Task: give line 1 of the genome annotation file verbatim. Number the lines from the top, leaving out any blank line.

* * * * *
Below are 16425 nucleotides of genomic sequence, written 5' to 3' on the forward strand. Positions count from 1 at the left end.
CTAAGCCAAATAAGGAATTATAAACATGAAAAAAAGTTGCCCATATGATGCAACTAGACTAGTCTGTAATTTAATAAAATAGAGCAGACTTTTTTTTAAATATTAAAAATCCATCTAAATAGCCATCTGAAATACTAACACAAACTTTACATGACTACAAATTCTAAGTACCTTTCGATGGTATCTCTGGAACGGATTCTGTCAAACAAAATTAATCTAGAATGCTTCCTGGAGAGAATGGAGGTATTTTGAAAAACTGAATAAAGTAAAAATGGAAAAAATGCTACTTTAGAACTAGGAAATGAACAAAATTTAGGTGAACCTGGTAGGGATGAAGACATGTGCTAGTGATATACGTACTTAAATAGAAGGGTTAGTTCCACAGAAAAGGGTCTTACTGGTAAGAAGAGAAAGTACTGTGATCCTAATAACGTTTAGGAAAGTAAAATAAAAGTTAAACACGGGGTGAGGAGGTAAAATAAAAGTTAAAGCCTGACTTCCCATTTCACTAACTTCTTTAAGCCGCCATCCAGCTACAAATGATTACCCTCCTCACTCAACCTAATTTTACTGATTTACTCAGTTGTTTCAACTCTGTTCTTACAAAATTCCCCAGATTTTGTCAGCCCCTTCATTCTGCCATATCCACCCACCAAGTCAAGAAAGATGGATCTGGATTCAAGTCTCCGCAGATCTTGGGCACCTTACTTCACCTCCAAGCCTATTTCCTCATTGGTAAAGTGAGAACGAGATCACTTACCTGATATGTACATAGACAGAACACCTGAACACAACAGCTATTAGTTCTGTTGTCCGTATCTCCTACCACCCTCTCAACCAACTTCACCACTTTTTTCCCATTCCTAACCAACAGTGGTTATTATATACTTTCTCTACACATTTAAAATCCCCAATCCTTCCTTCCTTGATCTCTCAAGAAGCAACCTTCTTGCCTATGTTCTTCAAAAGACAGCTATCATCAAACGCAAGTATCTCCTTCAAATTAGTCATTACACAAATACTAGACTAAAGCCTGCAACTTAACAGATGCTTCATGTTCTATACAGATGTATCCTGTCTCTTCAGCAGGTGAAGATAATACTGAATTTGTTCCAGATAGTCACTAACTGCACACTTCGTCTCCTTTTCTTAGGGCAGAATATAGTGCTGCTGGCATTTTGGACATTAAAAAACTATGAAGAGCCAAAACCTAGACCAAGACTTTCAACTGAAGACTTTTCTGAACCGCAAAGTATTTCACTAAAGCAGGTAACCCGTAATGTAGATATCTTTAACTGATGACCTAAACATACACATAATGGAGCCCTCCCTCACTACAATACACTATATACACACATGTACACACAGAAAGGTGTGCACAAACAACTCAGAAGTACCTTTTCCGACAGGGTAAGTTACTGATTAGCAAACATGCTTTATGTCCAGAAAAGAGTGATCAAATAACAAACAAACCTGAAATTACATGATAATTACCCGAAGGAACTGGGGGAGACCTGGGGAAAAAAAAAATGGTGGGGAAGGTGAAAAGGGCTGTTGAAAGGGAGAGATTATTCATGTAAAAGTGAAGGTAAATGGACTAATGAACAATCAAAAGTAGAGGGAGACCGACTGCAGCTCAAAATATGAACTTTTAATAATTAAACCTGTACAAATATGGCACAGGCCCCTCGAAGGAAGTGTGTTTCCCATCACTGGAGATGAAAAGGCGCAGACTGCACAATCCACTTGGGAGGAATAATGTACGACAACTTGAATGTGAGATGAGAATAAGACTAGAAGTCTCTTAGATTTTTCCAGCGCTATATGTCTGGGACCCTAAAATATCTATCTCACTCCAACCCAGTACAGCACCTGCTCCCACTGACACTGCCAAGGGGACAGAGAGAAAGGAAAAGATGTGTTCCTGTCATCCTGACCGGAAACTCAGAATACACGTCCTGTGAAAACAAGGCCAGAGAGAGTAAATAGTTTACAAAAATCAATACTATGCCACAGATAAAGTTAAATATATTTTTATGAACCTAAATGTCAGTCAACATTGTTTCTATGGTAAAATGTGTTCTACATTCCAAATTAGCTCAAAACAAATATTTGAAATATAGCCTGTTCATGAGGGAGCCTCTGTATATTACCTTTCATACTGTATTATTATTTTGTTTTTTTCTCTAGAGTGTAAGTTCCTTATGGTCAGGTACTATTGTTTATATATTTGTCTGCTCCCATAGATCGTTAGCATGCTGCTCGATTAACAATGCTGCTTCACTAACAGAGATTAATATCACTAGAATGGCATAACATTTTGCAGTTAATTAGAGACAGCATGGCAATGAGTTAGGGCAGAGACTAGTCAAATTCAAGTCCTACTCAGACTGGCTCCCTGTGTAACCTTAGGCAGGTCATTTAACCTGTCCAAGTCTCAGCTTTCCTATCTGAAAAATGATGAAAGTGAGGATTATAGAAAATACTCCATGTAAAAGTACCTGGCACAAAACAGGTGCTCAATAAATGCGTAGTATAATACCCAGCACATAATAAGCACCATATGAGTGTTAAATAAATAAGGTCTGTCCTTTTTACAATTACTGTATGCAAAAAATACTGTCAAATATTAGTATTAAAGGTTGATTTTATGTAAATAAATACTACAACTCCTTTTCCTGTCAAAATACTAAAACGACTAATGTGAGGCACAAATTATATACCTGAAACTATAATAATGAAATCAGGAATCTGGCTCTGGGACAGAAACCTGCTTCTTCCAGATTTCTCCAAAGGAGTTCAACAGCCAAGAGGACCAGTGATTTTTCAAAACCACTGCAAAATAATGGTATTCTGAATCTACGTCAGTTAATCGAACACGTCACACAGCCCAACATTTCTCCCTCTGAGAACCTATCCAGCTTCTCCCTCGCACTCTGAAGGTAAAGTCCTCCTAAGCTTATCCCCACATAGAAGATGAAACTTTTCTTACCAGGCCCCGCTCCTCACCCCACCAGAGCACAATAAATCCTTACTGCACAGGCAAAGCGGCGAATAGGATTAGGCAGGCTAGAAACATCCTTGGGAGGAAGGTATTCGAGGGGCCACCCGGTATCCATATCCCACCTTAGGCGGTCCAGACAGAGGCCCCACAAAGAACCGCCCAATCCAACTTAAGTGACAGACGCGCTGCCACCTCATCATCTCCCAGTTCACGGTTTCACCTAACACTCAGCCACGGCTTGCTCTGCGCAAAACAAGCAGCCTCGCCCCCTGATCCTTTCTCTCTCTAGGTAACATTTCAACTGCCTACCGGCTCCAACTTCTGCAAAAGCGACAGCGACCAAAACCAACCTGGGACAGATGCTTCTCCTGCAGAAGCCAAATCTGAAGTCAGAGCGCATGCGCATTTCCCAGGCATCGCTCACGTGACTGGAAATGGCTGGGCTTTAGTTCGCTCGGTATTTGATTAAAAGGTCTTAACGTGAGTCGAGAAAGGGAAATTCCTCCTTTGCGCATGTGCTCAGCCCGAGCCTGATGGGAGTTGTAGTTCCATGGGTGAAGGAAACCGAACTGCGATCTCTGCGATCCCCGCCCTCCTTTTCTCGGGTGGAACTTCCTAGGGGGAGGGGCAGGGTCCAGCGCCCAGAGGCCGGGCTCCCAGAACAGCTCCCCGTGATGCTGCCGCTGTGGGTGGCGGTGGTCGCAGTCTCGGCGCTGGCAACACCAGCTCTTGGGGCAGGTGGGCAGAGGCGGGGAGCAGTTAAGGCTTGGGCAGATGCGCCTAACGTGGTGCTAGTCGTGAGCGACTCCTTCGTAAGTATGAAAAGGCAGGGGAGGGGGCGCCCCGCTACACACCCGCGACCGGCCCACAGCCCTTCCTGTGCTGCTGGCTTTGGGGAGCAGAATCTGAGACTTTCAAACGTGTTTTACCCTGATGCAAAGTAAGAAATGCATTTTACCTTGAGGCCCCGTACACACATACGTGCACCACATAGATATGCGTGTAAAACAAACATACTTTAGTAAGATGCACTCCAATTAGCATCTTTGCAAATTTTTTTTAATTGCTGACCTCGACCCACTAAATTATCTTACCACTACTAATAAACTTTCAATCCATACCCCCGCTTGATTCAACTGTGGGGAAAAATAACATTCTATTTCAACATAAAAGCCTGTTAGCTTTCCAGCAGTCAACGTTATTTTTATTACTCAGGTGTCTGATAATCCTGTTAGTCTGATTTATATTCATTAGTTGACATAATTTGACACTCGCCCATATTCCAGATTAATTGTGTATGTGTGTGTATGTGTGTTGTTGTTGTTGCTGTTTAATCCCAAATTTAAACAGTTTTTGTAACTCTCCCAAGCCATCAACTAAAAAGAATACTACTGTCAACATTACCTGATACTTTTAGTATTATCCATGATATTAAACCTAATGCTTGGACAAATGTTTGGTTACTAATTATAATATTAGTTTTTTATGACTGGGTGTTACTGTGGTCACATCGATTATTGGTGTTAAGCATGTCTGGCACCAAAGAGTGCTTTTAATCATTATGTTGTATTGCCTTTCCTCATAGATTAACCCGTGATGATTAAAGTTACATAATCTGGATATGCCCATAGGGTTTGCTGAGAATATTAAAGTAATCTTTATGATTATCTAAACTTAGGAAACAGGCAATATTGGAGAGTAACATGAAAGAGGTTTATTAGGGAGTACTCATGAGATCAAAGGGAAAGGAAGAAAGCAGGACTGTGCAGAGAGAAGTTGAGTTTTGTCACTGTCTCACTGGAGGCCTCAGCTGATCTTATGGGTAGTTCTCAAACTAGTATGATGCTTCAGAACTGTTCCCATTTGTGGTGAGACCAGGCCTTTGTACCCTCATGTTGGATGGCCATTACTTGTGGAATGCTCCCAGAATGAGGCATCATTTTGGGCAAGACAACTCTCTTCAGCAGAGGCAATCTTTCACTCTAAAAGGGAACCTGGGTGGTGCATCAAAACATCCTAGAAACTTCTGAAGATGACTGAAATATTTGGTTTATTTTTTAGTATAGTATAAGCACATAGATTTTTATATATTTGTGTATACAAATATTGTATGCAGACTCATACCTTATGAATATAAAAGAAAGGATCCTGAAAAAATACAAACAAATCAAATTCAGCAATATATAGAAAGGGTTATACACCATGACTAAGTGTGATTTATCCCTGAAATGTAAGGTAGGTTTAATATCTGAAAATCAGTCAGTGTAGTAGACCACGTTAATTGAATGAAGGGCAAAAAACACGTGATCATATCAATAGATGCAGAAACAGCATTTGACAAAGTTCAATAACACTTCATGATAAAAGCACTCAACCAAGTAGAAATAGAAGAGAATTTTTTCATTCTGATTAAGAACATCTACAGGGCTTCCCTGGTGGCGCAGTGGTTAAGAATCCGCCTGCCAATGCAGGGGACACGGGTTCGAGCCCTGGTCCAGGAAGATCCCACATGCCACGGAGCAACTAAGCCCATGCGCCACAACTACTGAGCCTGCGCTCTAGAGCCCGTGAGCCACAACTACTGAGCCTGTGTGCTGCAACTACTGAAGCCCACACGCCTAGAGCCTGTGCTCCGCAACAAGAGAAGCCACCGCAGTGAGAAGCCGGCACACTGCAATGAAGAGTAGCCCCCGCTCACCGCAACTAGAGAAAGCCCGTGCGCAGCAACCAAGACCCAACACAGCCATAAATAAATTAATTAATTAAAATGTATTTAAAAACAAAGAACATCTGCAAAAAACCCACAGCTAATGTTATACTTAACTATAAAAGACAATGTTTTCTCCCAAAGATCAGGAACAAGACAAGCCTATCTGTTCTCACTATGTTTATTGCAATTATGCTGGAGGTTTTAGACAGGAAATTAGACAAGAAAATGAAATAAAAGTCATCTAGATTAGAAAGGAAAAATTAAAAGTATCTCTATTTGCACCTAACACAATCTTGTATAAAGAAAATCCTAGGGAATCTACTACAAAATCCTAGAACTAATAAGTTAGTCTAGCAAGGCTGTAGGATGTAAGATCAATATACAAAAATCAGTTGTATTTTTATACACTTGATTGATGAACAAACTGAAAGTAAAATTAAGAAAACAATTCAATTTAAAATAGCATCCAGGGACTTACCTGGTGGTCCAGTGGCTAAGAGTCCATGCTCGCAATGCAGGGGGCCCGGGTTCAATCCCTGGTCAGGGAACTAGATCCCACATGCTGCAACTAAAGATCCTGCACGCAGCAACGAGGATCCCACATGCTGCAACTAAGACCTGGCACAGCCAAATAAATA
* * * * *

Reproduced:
Below are 16425 nucleotides of genomic sequence, written 5' to 3' on the forward strand. Positions count from 1 at the left end.